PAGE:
"The greatest act of faith some days is to simply get up and face another day.”
    ― Amy Gatliff

    "What if we lived like Jesus really did rise from the dead?”
    ― Sarah Holman, If He Lives

    "It seems to me some people just go around lookin' to get their faith unsettled. That has been the fashion for the last hundred years or so.”
    ― Marilynne Robinson, Gilead

    "Now listen. Faith is like oxygen. It keeps you afloat at all times. Sometimes you need it. Sometimes you don’t. but when you do need it you better be practiced at having faith, otherwise it won’t work. That’s why the missionaries built all the churches. Before we got those churches we weren’t practicing enough. That’s what prayers are for—practice, children. Practice.”
    ― Lloyd Jones, Mister Pip

    "Just think of what would have happened to poor old Naaman if he had decided to dunk himself only once?”
    ― Lawana Blackwell, The Courtship of the Vicar's Daughter

    "Take faith, for example. For many people in our world, the opposite of faith is doubt. The goal, then, within this understanding, is to eliminate doubt. But faith and doubt aren't opposites. Doubt is often a sign that your faith has a pulse, that it's alive and well and exploring and searching. Faith and doubt aren't opposites, they are, it turns out, excellent dance partners.”
    ― Rob Bell, What We Talk about When We Talk about God

    "Little faith sees God's hand in great things. Established faith sees God's hand in little things.”
    ― Ralph Bouma

    "He that hath the steerage of my course,
    Direct my sail.”
    ― William Shakespeare, Romeo and Juliet

    "Believe to the end, even if all men went astray and you were left the only one faithful; bring your offering even then and praise God in your loneliness.”
    ― Fyodor Dostoyevsky, The Brothers Karamazov

    “I am the resurrection, and the life: he that believeth in me, though he were dead, yet shall he live: And whosoever liveth and believeth in me shall never die.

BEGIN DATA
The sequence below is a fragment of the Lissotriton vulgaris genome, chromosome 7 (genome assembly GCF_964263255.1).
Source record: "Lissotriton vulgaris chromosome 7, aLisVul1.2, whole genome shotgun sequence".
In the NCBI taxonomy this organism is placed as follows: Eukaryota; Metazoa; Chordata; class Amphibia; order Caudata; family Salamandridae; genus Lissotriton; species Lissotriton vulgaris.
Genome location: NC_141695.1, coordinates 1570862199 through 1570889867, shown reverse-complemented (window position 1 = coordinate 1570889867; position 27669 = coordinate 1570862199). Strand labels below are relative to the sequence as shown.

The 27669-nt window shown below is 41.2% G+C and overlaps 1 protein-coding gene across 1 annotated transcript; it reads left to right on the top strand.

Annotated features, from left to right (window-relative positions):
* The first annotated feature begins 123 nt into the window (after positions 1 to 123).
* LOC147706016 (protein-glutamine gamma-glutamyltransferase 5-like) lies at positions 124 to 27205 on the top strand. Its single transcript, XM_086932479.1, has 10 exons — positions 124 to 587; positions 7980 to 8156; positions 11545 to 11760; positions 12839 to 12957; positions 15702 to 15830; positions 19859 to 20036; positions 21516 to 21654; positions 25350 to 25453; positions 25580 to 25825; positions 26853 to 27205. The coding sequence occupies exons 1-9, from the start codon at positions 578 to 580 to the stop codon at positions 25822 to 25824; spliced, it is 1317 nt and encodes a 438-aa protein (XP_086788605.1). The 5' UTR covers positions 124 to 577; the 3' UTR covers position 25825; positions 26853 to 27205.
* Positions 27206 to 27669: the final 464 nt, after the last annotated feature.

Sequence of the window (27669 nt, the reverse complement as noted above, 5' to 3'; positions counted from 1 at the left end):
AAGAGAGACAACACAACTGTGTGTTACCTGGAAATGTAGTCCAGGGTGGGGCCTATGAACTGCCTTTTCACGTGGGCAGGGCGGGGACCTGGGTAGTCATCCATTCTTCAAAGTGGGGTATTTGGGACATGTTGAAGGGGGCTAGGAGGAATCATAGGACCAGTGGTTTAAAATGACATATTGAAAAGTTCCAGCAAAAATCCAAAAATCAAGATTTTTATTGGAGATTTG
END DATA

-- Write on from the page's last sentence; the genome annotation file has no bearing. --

(John 11:25-26)”

    ReplyDelete
    Replies
    1. Wonderful quotes. The most practical, perhaps, is the C.S. Lewis quote.

      "Faith, in the sense in which I am here using the word, is the art of holding on to things your reason has once accepted, in spite of your changing moods.”

      ― C.S. Lewis, Mere Christianity

      Bears are very moody and unpredictable. That's part of the problem.

      Delete
  6. I can relate to much of this. I'm a cradle Catholic. At no point in my life did I ever doubt the Resurrection and at never for a minute did I doubt the Real Presence. But for years in early adulthood I was vague on the significance of both. Professional Catholics stake our entire religion on those two things and for years I treated them with a shrug. Now I understand that the facts of the historical faith are important, but it's also important to convey how those facts are relevant in the world today. A much harder proposition, sometimes.

    ReplyDelete
    Replies
    1. Your comment sounds similar to my experience growing up Catholic as well. See Pete at 7:59.

      Happy Easter!

      Delete
  7. You have explained to me my "blind belief in the Faith" - an incompetent witness, right? That, and the Helen Keller quote choked me up. But so much better than chocolate eggs. Thank you and Blessed Easter to St. Corbinian's Bear.

    ReplyDelete
    Replies
    1. Common sense is the "incompetent witness." It simply has nothing to say about miracles, and so should not be listened to. The Bear thinks this is important, because it seems that so often what pulls us down is just a general sense that "it's a nice story, but of course we know none of those things really happened."

      Delete
    2. ok - thanks for your patience. I am a dull horse - no, horses are never dull, just tired sometimes.

      Delete
    3. another day-Deo gratias
      Good morning St. Corbinian's Bear. I used to think Christmas/Easter JOY meant I had to be happy/clappy; but of course that's not it. It really is a two-edged sword believing in the resurrection: GRIEF beyond our comprehension for His death and then RELIEF that He took on our sins. How does one even process that? Oh yeah, it is called faith, I guess.
      And St. John Chrysostom says it perfectly

      If any man be devout and love God, let him enjoy this fair and radiant triumphal feast.
      If any man be a wise servant, let him enter rejoicing into the joy of his Lord.
      If any have labored long in fasting, let him now receive his recompense.
      If any have wrought from the first hour, let him today receive his just reward.
      If any have come at the third hour, let him with thankfulness keep the feast.
      If any have arrived at the sixth hour, let him have no misgivings, because he shall in no wise be deprived.